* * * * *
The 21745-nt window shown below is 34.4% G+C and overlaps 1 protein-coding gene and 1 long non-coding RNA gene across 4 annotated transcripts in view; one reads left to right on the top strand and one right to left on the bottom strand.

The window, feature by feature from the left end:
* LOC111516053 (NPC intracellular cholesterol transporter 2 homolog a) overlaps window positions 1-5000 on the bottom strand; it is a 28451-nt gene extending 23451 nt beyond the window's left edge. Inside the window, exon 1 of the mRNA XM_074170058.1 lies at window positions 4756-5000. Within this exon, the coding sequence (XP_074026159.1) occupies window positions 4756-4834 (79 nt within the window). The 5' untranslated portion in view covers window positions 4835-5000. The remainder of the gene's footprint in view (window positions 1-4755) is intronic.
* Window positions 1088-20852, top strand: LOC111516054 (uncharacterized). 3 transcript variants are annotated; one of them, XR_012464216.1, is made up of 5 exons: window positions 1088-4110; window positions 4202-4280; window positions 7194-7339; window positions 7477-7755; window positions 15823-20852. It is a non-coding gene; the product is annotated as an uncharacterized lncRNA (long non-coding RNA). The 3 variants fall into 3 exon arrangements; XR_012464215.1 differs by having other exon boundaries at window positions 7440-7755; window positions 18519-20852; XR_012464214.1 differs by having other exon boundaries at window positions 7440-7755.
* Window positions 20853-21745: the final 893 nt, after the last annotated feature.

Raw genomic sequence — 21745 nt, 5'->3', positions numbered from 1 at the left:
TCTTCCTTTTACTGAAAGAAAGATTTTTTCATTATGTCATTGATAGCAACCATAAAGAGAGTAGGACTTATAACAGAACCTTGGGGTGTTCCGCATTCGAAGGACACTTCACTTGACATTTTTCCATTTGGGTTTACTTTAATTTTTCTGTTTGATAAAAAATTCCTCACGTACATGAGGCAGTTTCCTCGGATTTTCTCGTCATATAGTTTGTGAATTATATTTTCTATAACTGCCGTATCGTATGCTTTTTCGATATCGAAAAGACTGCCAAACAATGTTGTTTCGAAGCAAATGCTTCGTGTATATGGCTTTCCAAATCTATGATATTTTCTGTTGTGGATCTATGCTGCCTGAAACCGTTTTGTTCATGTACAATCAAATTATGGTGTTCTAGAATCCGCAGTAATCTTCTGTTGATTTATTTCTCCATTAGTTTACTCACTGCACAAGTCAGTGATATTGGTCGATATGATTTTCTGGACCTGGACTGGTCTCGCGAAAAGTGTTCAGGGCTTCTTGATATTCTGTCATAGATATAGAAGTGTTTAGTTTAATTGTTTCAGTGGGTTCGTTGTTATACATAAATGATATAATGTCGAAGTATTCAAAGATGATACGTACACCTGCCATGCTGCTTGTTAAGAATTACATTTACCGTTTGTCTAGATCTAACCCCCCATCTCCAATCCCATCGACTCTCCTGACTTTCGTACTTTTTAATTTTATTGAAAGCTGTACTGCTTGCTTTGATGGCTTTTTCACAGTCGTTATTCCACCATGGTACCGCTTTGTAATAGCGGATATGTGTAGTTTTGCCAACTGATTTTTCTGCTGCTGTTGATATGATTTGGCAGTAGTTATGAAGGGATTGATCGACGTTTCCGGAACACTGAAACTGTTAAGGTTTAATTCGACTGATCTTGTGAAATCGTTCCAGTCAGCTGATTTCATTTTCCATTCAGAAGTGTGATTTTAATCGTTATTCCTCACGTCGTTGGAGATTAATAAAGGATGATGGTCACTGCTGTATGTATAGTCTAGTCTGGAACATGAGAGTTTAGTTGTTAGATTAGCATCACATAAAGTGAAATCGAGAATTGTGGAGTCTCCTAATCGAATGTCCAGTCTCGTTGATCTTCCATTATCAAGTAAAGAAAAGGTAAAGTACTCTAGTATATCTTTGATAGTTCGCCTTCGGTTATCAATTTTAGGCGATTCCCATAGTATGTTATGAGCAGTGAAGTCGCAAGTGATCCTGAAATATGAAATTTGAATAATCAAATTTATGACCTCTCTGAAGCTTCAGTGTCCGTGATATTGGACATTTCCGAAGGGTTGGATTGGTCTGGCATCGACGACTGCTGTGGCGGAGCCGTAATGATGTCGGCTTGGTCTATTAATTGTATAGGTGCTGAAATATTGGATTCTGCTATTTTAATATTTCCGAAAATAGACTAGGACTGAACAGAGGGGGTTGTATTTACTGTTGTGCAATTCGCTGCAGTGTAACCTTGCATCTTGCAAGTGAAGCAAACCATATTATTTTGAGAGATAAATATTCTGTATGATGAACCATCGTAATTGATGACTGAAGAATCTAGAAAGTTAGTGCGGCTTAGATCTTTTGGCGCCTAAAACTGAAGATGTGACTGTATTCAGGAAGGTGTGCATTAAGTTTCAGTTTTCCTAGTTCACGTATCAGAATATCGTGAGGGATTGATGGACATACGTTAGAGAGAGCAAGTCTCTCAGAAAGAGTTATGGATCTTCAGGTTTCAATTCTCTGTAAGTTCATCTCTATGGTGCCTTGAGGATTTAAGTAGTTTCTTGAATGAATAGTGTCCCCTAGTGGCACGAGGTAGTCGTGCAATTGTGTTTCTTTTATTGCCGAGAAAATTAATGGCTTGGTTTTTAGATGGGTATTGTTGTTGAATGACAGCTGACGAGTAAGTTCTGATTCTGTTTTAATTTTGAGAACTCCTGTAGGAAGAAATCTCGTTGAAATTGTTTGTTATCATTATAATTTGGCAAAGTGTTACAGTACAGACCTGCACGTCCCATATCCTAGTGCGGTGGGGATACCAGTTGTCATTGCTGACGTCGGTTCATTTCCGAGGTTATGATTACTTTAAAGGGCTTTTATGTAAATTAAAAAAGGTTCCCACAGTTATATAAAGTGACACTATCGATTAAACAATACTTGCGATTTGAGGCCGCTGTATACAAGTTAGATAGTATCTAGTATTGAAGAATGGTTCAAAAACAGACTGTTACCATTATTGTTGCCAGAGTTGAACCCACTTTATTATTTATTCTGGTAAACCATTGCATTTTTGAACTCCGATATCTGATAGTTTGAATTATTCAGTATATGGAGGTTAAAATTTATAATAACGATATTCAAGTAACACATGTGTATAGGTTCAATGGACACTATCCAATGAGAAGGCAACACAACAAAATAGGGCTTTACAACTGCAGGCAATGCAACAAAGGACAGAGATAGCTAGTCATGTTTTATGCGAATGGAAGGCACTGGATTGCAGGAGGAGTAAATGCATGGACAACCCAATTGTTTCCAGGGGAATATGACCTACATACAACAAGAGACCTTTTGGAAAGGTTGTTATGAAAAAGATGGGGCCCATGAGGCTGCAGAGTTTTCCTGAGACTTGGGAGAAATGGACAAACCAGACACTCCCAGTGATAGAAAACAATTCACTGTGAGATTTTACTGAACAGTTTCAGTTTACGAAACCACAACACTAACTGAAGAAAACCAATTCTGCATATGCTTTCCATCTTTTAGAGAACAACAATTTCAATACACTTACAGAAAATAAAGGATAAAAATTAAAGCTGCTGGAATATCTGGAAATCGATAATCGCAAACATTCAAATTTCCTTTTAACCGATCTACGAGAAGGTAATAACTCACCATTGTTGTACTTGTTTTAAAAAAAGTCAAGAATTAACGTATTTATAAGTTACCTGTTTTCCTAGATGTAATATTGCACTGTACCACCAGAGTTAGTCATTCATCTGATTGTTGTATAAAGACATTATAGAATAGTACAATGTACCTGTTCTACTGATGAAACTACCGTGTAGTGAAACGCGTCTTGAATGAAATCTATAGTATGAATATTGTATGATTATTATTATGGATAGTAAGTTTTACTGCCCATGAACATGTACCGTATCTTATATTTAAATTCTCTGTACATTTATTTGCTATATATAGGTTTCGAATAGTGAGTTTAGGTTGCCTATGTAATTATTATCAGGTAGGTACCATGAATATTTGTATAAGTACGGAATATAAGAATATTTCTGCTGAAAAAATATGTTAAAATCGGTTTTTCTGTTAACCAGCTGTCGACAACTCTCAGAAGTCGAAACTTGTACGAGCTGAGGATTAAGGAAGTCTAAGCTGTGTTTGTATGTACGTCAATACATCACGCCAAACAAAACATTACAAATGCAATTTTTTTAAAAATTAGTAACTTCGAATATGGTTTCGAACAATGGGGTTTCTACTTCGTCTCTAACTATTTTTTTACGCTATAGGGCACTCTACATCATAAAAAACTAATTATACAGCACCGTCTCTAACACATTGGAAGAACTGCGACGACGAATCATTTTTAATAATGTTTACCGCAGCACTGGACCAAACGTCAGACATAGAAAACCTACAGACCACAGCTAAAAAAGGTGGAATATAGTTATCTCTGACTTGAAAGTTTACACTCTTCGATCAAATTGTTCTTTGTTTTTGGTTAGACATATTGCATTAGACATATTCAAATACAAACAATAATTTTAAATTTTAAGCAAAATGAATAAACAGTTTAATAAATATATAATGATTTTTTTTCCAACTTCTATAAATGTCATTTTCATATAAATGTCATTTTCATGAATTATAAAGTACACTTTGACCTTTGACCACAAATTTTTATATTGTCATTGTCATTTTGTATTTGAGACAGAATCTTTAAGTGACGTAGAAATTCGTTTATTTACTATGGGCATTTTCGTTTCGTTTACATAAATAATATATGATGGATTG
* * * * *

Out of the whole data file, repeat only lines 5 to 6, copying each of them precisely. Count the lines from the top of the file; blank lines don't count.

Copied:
* Window positions 20853-21745: the final 893 nt, after the last annotated feature.

Raw genomic sequence — 21745 nt, 5'->3', positions numbered from 1 at the left: